Book about Facebook's beginnings may dim spotlight on privacy

The Facebook Effect may give social network site and CEO Zuckerberg some good press

With a book about the rise of Facebook hitting shelves Tuesday, industry watchers say this could take some focus off the social network's recent privacy troubles.

The Facebook Effect, written by Fortune magazine technology journalist David Kirkpatrick chronicles the story of what began as a college idea and grew to become a social networking phenomenon. The Facebook Effect also takes a look at Facebook CEO Mark Zuckerberg, who reportedly gave the author hours of interviews.

"Mark Zuckerberg was a short, slender, intense introvert with curly brown hair whose fresh freckled face made him look closer to fifteen than the nineteen he was," Kirkpatrick wrote about a college-age Zuckerberg in the first chapter of his book. "His uniform was baggy jeans, rubber sandals--even in winter--and a T-shirt that usually had some sort of clever picture or phrase. One he was partial to during this period portrayed a little monkey and read 'Code Monkey.' "

So far nothing controversial has come out of the book, and that, according to analysts, is good news for a company and a CEO that have been taking it on the publicity chin lately.

"I don't think any publicity is good publicity, especially for a well-known brand like FaceBook," said Ezra Gottheil, an analyst with Technology Business Research. "This is non-negative publicity, however, and that is good. If it gets the media to pay some attention to something other than FaceBook's flaws, that is good for the company."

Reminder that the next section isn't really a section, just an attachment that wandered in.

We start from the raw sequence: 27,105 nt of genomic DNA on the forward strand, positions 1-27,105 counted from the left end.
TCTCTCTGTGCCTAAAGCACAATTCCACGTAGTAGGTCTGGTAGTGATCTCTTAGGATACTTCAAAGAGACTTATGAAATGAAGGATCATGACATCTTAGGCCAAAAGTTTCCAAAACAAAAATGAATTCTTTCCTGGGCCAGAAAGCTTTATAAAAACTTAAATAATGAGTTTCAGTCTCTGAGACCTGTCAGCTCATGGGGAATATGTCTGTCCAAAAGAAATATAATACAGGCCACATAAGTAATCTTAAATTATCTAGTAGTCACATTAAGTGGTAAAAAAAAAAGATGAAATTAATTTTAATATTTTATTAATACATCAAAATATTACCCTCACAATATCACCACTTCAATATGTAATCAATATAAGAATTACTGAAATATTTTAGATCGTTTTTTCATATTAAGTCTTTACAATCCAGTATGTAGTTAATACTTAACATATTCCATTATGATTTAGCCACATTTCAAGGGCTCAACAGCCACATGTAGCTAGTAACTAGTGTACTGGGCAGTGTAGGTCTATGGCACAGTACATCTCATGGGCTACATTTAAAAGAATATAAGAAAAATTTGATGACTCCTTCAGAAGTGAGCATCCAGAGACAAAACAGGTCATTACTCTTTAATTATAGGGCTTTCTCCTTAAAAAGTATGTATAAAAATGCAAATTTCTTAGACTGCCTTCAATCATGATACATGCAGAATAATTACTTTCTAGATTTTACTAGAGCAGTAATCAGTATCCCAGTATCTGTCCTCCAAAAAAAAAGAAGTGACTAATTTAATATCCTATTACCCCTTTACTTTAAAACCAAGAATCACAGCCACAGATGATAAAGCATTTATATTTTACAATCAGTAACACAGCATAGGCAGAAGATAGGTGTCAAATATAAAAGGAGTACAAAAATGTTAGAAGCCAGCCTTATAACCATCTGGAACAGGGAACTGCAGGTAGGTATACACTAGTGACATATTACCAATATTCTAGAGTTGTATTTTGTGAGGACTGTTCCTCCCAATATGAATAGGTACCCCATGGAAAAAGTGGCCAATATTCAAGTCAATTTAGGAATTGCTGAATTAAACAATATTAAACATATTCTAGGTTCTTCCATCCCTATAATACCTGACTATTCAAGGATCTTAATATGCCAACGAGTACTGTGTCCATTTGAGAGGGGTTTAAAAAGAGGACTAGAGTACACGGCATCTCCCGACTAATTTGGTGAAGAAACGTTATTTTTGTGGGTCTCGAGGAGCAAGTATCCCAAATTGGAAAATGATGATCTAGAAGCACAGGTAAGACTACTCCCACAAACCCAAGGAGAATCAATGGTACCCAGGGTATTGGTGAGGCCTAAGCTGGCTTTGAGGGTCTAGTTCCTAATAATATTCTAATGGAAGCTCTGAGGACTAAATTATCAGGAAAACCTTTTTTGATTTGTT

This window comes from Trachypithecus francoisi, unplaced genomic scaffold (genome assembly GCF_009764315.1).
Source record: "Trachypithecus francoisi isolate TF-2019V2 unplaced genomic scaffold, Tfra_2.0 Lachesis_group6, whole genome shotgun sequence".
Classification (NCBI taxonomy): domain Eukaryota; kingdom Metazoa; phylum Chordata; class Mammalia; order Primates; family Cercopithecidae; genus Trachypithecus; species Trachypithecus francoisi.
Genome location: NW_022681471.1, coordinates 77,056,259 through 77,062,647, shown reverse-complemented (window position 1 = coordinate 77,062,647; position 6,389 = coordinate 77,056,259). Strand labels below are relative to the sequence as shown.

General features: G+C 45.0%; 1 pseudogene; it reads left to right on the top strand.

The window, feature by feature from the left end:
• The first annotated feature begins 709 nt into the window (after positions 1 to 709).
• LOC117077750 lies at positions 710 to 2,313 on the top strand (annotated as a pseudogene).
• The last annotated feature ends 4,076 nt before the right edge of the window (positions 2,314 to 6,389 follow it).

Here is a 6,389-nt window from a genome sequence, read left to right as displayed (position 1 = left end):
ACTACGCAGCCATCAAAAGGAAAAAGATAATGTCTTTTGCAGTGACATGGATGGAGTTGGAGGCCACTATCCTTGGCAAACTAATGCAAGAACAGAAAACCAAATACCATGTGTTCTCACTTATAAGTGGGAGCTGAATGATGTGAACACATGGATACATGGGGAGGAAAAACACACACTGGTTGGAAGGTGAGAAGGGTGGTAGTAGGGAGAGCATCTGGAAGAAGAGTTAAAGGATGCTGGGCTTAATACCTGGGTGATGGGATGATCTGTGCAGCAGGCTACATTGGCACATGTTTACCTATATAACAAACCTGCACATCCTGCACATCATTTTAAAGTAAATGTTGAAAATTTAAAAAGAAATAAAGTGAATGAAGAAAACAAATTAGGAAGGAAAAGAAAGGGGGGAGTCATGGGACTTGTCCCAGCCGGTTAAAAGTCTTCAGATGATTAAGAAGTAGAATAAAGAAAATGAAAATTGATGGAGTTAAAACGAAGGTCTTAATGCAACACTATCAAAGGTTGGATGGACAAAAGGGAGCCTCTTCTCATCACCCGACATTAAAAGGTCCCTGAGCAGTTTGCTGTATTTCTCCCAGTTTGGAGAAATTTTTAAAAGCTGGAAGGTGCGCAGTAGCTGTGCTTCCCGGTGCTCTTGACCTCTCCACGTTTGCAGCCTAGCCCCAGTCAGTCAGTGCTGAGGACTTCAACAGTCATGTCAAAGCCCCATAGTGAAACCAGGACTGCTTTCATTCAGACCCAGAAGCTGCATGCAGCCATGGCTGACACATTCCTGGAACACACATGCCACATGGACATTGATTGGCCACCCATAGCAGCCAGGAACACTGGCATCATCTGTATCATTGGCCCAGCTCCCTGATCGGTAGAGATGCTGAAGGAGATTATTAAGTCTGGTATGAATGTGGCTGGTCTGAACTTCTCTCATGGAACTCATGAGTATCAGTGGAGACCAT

The company has been getting more than its usual share of bad press during the last few months, ever since it released tools that enabled the site to easily share user information with third-party Web sites. Users and online pundits were quick to point out that they didn't all want their data shared so widely. They also contended that Facebook's privacy controls were so complicated and frustrating that it was difficult to limit other people's access to their information.

As the tumult grew, U.S. senators got involved, a complaint was made to the U.S. Federal Trade Commission and Facebook even called an all-hands-on-deck privacy meeting with its own employees.

Then just as some users were appeased with new, simpler privacy controls, Zuckerberg made a not-so-savvy presentation at a conference last week that reignited the controversy about the site.

"In general, this book is relatively friendly to Facebook and provides a perspective that should improve the image of the founder and the company," said Rob Enderle, an analyst with the Enderle Group.

"The publicity surrounding this book appears to be spinning positive, which should help the company, Enderle said. "This is an area of high interest and the book appears to be a good reference for folks thinking of becoming more expert in social networking. Given it puts Zuckerberg in a favorable light, the more people who read it, the more his image should improve."

Enderle, who's added the book to his reading list, said it may be helpful that Zuckerberg and his company are painted not as evil, just "young and foolish."

Sharon Gaudin covers the Internet and Web 2.0, emerging technologies, and desktop and laptop chips for Computerworld. Follow Sharon on Twitter at @sgaudin or subscribe to Sharon's RSS feed . Her e-mail address is sgaudin@computerworld.com.

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